Mara Liasson on Fox News Sunday described the aftermath of ObamaCare:
What’s happened this week is that although the polls haven’t moved in any big way, there’s been a slight narrowing of the difference between the positive and negative feelings about this. Still, there’s more negative than positive.
But for the Democrats, what’s really important for the midterms is that finally, the intensity among the Democratic base, the number of Democrats who are strongly supportive of this, has come way up. And it’s beginning at least to balance out the strongly negative feelings that the Republicans have been riding among their base.
We don’t know yet if this is the high-water mark for the opposition to this, if it’s going to grow or if it’s going to dissipate.
But one of the problems I do think the White House is going to have, and they’re going to have to come up with an answer to this, is that premiums are likely to go up, and they might even start going up in a lot of places before November, before all of the things that would keep premiums down kick in, long before.
So Republicans are going to be able to say in the fall, “Ah-ha, your premiums went up,” just like they’re going to say, “Ah-ha, there’s still 10 percent unemployment.” And the White House knows it has a huge selling job ahead of it, and I think the president started this week and they’re just going to have to keep at it.
In other words, ”Ah-ha — you sold us a bill of goods.” As Bill Kristol pointed out, it’s worse than that really. Citing the Washington Post/ABC News poll (with a stark undersampling of Republicans), he explains that voters aren’t embracing the “historic” achievement that Obama and the media spinners are touting:
The media celebrates it as historic, on the level of Medicare and Social Security. The president of the United States goes out and spends a week campaigning for it.Forty-six to 50 — people disapprove of it. He hasn’t moved the numbers at all. He’s slightly generated more Democratic enthusiasm, but the overall public sentiment is negative. Independents are negative. The generic congressional ballot is bad for the Democrats.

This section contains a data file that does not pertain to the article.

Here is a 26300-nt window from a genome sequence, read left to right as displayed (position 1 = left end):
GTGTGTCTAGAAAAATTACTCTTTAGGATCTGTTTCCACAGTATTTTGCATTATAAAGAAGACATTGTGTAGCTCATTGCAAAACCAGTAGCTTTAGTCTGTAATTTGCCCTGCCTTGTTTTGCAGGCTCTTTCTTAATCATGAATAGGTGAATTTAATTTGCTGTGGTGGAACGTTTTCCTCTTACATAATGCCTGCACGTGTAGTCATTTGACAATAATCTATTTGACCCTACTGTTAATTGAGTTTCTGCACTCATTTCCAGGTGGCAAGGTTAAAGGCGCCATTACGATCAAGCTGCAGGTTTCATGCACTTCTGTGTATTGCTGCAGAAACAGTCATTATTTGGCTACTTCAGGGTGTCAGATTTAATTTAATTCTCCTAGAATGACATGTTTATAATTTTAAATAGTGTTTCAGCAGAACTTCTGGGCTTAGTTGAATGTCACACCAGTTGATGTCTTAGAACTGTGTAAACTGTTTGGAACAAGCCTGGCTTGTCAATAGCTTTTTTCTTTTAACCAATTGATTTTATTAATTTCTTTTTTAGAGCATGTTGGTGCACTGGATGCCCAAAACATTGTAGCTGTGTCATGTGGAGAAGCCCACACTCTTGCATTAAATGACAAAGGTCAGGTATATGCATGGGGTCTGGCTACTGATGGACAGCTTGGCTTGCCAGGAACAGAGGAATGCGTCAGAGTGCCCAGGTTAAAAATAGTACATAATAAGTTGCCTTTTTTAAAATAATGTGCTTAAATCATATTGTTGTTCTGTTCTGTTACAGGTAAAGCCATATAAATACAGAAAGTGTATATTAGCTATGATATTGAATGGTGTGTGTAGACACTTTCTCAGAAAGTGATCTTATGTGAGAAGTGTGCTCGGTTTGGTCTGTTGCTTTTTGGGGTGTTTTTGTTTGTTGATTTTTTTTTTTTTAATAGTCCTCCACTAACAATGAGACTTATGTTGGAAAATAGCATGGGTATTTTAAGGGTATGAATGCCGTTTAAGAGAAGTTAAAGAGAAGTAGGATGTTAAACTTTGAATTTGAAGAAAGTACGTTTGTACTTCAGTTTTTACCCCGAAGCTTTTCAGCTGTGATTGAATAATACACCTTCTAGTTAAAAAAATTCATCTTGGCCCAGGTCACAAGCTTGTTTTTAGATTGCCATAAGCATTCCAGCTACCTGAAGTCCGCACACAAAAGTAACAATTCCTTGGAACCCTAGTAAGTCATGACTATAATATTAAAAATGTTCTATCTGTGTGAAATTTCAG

Among those who were asked, “Would you vote on this issue? Would you be more likely to vote for a congressional candidate who supports or opposes,” it’s 26-32. That is really bad for the Democrats.
I mean, if they couldn’t take advantage of the momentum of passing this legislation, the signing ceremony, the media, the president traveling around, when are they going to have a bump?
This emphasizes just how limited Obama’s ability to move public opinion is. He persuaded 53 percent of the voters to elect him, but he’s convinced them of precious little since then. They don’t buy that the stimulus worked. They don’t think closing Guantanamo is a good idea. (Last January 47 percent wanted to keep Guantanamo open; now 60 percent do.) And they aren’t buying his sales pitch that his monstrous health-care scheme is going to cut the deficit, save them money, or improve their own medical care.
Real experience with ObamaCare, as with the stimulus plan, may cement voters’ take on the legislation as the premium hikes and Medicare cuts take their toll. The risk with overselling and misrepresenting to the voters either a candidate or a piece of legislation is that sooner or later they catch on — and then they get the chance to exact their revenge at the ballot box. As the president said, that’s what elections are for.